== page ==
CRISPR-cas System: Overview

CRISPR(Clustered Regularly Interspaced Short Palindromic Repeats)-cas is a recently described gene-editing synthetic biology tool which takes advantage of the bacterial immune system.  It is cheap, simple, easy, faster, more precise, quickly evolving, and more adaptable as compared to other methods used for gene manipulation e.g. TALENS, Zinc-Finger Nucleases, MAGE (Multiplex Automated Genome Engineering) etc.

 

How CRISPR-cas9 works:

CRISPRs are repeating sequences found in the bacterial genetic code interspersed with ‘spacers’ –  unique stretches of DNA that the bacteria acquire from the invading viruses.  On a repeat encounter with the viruses, the bacteria can recognize this DNA sequence and transcribe matching RNA (crRNAs) using the archived ‘spacer’ material that guide the effector nucleases to locate and cleave the nucleic acids complementary to the spacer. 

There are 3 major types of CRISPR systems-I-III.  The type II CRISPR-cas9 system derived from Streptococcus pyogenes is best characterized and is most widely used for gene editing.  The system consists of 2 components:

  1. Cas9, a non-specific CRISPR-associated endonuclease and
  2. gRNA, a short synthetic guide RNA composed of:
    • A ‘scaffold’ sequence necessary for Cas9 binding and
    • ~20 nucleotide ‘spacer’ sequence targeting the genomic sequence to be modified. Oligo pools of single-guide RNA, sgRNA, can be generated by PCR amplification and delivered as such or cloned into plasmids or viral vectors, or used with nanoparticles.

Briefly:

  1. gRNA joins up with the DNA-cutting cas-9 enzyme
  2. RNA aligns with the target DNA and cas9 cuts the double helix
  3. DNA repair and precise sequence changes are triggered.

Upon the cleavage by cas9, the target DNA is repaired either by non-homologous end-joining (NHEJ) or by homology directed repair (HDR).  If not repaired, the double-stranded break (DSB) re-ligates through the NHEJ process leading to random insertion/deletion mutations.  In contrast, HDR causes targeted gene deletions, insertions, mutations or corrections by homologous recombination using the donor DNA template. 

Challenges:

The CRISPR-cas tools themselves present little or no risk to the research staff or the public.  However, the outcomes of gene editing experiments have caused ethical concerns including:

  • Human integrity: Germ-line alterations are debated for their intentions and potential outcomes e.g. adverse effects may not be noticed until birth or later in life, lack of consent from the subsequent generations, making ‘designer babies’ etc.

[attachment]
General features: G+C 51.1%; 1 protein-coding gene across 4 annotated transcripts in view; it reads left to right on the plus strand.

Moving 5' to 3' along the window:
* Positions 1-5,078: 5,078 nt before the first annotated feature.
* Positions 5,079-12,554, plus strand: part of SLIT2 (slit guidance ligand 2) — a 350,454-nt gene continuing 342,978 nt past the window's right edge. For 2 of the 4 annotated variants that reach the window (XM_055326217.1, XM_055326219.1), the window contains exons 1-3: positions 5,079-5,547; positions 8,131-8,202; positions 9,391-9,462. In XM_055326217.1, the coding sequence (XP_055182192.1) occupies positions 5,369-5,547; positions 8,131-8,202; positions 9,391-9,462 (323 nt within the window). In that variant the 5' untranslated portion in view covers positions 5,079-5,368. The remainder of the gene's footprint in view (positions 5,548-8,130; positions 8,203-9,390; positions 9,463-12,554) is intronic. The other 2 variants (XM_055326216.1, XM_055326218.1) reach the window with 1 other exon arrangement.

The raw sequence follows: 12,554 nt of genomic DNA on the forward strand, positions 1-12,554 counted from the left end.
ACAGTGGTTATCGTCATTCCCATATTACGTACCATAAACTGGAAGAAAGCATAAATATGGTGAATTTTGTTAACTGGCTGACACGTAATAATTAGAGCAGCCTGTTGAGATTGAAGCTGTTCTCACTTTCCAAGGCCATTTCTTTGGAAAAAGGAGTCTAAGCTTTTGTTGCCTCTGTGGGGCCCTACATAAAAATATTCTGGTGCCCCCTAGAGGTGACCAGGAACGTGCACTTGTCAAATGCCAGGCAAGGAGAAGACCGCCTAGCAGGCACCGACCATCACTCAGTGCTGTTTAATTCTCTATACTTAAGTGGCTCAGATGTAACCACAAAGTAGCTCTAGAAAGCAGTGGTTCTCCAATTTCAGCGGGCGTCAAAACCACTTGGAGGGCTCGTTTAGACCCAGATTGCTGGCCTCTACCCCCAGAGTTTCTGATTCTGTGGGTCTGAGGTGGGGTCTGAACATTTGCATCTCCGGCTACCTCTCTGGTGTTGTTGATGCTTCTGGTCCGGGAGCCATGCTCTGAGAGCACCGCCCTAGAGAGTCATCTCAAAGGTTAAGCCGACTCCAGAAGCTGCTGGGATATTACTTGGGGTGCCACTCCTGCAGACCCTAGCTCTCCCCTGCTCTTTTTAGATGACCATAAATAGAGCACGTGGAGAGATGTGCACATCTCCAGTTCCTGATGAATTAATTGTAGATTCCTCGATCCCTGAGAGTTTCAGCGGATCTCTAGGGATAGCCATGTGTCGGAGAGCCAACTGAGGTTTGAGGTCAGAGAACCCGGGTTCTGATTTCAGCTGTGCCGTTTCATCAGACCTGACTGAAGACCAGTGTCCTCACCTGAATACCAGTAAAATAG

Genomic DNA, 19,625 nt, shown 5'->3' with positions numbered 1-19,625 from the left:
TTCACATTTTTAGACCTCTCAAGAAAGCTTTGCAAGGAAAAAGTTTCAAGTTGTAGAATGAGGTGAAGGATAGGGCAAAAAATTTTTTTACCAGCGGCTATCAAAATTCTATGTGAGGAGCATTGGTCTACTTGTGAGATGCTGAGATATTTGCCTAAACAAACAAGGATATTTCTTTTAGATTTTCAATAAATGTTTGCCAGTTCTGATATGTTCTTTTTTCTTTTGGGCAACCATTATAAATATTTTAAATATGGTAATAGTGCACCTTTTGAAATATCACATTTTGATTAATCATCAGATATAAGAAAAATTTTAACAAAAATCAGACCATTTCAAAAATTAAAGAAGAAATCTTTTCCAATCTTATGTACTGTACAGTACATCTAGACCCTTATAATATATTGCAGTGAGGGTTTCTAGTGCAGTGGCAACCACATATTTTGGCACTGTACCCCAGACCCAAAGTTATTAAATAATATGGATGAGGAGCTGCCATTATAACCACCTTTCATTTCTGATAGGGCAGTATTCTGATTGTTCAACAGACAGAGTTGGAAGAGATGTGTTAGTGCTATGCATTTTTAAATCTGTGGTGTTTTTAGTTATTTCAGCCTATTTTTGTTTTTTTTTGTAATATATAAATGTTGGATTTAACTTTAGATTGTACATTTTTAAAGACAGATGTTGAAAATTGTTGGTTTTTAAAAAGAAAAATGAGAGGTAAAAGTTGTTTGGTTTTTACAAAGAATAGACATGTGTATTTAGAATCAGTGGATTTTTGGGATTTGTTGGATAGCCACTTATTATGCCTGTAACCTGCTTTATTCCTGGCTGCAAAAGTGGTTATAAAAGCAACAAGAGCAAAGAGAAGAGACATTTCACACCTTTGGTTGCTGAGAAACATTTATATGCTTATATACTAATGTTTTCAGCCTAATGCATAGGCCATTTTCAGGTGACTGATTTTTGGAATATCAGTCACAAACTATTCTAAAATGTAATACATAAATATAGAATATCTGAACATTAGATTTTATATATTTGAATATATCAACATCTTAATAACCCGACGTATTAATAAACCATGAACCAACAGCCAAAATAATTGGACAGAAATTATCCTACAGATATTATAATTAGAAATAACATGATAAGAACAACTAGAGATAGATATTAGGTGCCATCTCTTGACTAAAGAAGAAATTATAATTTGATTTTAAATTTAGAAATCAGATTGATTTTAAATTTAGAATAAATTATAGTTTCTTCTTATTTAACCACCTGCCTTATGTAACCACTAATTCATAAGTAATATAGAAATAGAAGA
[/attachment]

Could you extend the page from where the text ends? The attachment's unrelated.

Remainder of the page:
• Ecosystem integrity: CRISPR Gene Drive technology can spread certain traits through a population of sexually reproducing organisms. In experiments with Drosophila, mosquitoes, and yeast, gene drive systems spread changes through wild populations, converting the heterozygotes into homozygotes in each generation.  It is important to consider unknown risks to both target and non-target species as well as the entire ecosystem and consider issues such as dual-use potential, selection of release sites, governance, adequate oversight, and international impacts.
  • Biosafety: Accidental exposures of laboratory workers to CRISPR-cas material could result in the insertional activation of oncogenes, a risk of inactivation of tumor suppresser genes etc. The use of replication competent viruses to deliver CRISPR-cas to host cells or organisms adds to the risk associated with gene editing experiments. The escape of uncharacterized gene-edited organisms from containment is also a concern.
  • Biosecurity: There is a heightened possibility of creating potentially harmful biological agents e.g. a dual use concerns such as introducing antibiotic resistance, increasing disease potential or virulence in pathogens, toxin production in crops etc. Gene editing research may be conducted by persons or organizations with bad intent or by countries that may have less stringent ethical and/or regulatory standards.

Regulations

Many modified plants are non-regulated.  On July 2, 2015, the White House issued a memorandum directing the EPA, FDA, and USDA to “develop a log-term strategy so that the agencies are prepared for the future biotechnology products”.

2012: Mol. Biologist Jennifer Doudna, UC, Berkeley & Microbiologist Emmanuelle Charpentier, Umea University, Sweden and the Max Planck Institute for Infection Biology, Berlin published a Science paper demonstrating that the Cas9 enzyme can be directed to cut specific sites in isolated DNA.

2013: Feng Zhang, Broad Institute of MIT & Harvard, Cambridge, MA published a Science paper demonstrating the CRISPR-cas9 application in mammalian cells.

Between 2008 and 2014, the number of publications on use of CRISPR-cas system increased from 0-~1500, the number of patents from 0-160 and the funding for research rose from $ 0-90 million.

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2. Lanphier E. et al. Don’t edit the human germ line. Nature. March 2015. 519: 410-11

3. Heidi Ledford. CRISPR, The Disruptor. Nature. June 2015. 522: 20-24

4. Marraffini L. A. CRISPR-Cas immunity in prokaryotes. Nature, 1 October 2015. 526: 55-61.

5. Sara Reardon. New life for pig to human transplants. Nature. 12 November 2015. 527: 152-154

6. Tim Trevan. Rethink Biosafety. Nature. 12 November 2015. 527: 155-158

7. Debra J. H. Mathews, Robin Lovell-Badge and colleagues. CRISPR: A path through the thicket. Nature. 12 November 2015. 527:159-161

8. Sara Reardon et al. Genome editing: 7 facts about a revolutionary technology. Nature News. 30 November 2015. http://www.nature.com/news/genome-editing-7-facts-about-a-revolutionary-technology-1.18869

9. Qi L.S. et al. CRISPR/Cas9 in genome editing and beyond. Annu. Rev. Biochem. 2016. 85:227-64

10. Sara Reardon. Welcome to the CRISPR Zoo. Nature. 10 March 2016. 531: 160-163

11. From presentations at the Harvard-Yale IBC Symposium , 3 May 2016